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“The more I read, the more I acquire, the more certain I am that I know nothing.”
― Voltaire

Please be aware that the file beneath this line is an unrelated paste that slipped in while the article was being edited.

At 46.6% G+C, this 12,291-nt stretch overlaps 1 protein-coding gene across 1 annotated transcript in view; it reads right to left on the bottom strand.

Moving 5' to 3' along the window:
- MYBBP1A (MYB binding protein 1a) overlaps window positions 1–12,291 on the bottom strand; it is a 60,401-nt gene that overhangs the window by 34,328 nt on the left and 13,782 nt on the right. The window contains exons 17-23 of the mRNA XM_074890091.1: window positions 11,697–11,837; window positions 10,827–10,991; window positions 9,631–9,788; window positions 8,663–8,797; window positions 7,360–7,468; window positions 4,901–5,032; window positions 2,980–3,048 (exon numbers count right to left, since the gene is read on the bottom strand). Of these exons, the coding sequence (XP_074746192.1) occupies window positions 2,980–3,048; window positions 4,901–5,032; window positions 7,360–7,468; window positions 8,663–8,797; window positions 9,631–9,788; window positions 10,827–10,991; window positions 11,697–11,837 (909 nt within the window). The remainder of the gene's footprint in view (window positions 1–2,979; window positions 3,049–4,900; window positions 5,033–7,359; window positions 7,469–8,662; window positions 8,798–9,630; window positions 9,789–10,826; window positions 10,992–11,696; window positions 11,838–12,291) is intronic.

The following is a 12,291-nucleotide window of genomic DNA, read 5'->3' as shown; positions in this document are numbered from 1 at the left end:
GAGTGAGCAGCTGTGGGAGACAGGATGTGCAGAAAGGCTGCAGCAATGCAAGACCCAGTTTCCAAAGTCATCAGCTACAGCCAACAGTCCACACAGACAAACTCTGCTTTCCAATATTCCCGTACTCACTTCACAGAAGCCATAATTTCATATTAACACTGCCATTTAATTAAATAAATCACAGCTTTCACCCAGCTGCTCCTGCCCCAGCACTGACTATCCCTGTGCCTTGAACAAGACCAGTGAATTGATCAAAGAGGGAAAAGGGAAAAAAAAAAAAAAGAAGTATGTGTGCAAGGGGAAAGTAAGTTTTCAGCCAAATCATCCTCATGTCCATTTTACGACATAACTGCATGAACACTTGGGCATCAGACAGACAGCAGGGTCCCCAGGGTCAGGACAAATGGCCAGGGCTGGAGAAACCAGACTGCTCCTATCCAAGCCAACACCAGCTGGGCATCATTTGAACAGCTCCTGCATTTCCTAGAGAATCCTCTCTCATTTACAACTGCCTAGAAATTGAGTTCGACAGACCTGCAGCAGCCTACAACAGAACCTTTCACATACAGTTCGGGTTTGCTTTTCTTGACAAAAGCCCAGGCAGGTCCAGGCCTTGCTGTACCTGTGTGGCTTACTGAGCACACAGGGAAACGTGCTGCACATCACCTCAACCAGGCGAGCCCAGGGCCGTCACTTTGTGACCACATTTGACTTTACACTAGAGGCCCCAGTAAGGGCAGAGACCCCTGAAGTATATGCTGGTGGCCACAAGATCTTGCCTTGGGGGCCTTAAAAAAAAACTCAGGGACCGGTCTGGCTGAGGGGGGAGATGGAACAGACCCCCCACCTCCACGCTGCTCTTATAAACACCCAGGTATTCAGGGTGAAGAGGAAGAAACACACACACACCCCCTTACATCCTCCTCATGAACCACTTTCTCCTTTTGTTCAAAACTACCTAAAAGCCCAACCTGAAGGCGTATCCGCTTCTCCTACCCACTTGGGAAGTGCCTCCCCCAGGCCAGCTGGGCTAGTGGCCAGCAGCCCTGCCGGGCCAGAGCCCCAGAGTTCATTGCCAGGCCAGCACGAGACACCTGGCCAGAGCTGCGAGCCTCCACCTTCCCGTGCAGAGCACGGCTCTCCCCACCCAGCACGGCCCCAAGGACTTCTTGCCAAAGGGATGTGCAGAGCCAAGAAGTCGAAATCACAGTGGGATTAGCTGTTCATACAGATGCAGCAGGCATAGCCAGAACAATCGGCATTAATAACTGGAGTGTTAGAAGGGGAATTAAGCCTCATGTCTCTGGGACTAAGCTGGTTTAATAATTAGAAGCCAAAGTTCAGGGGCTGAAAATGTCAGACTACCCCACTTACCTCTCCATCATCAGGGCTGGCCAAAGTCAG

Caught in Crystal - Patricia C. Wrede I read Caught in Crystal strictly because of The Raven Ring: A Lyra Novel. Unfortunately, this book doesn't measure up to Ring, or even to Wrede's other works. While the world of Lyra is interesting with it's racial tensions and the sense that deep change is underway, the plot of Crystal is unevenly developed. In retrospect, the setting strongly reminds me of Andre Norton's Witch World series, full of nostalgia for an era gone by, and a group of sorcerous women fighting against eagle-helmed men. Caught is particularly unusual in the realm of fantasy for having a heroine who is a widowed mother with two younger children. While it's an interesting twist, it brings a jarring note of everyday reality into the fantasy--sometimes while reading, I felt like the dialogue was incongruous, taken from television rather than the setting of Lyra. Names reflected this incongruity as well--while everyone else has more unusual names that you wouldn't find in a baby dictionary, Kayl's children are 'Mark' and 'Dara;' perfectly good names, but lending that aura of modernity to the tale. Was this Wrede's homage to two children she knew? In Ring, Wrede is able to develop an atmosphere of tension and danger, while the danger in Crystal feels half-hearted and incompletely realized. It just wasn't that frightening, perhaps because the children were never particularly frightened either, even as they fled their inn and home. Strangers in the city are menacing, but never for more than a few minutes at a time. Pacing is terribly uneven; after fleeing their home, a journey of six months is over in two pages, a journey that should include self-reflection, growth as the children learn about their parents' heritages and interactions with a potentially hostile Sorceress. Awkwardly framed flashbacks give insight into Kayl's earlier life as a warrior, the team of women she worked with and her first encounters with her husband. Still more awkward Prologue and Interludes between sections attempt to nutshell the complex history of Lyra, giving rise to the feeling of uneven pace and development. Overall, it just was not up to the level of quality in Ring, or in Wrede's Enchanted Forest series. Truly while I would like to rate this higher in fondness to Wrede, it was a "meh" level book for me. Skip this and read The Raven Ring: A Lyra Novel instead; it's far more developed and enjoyable.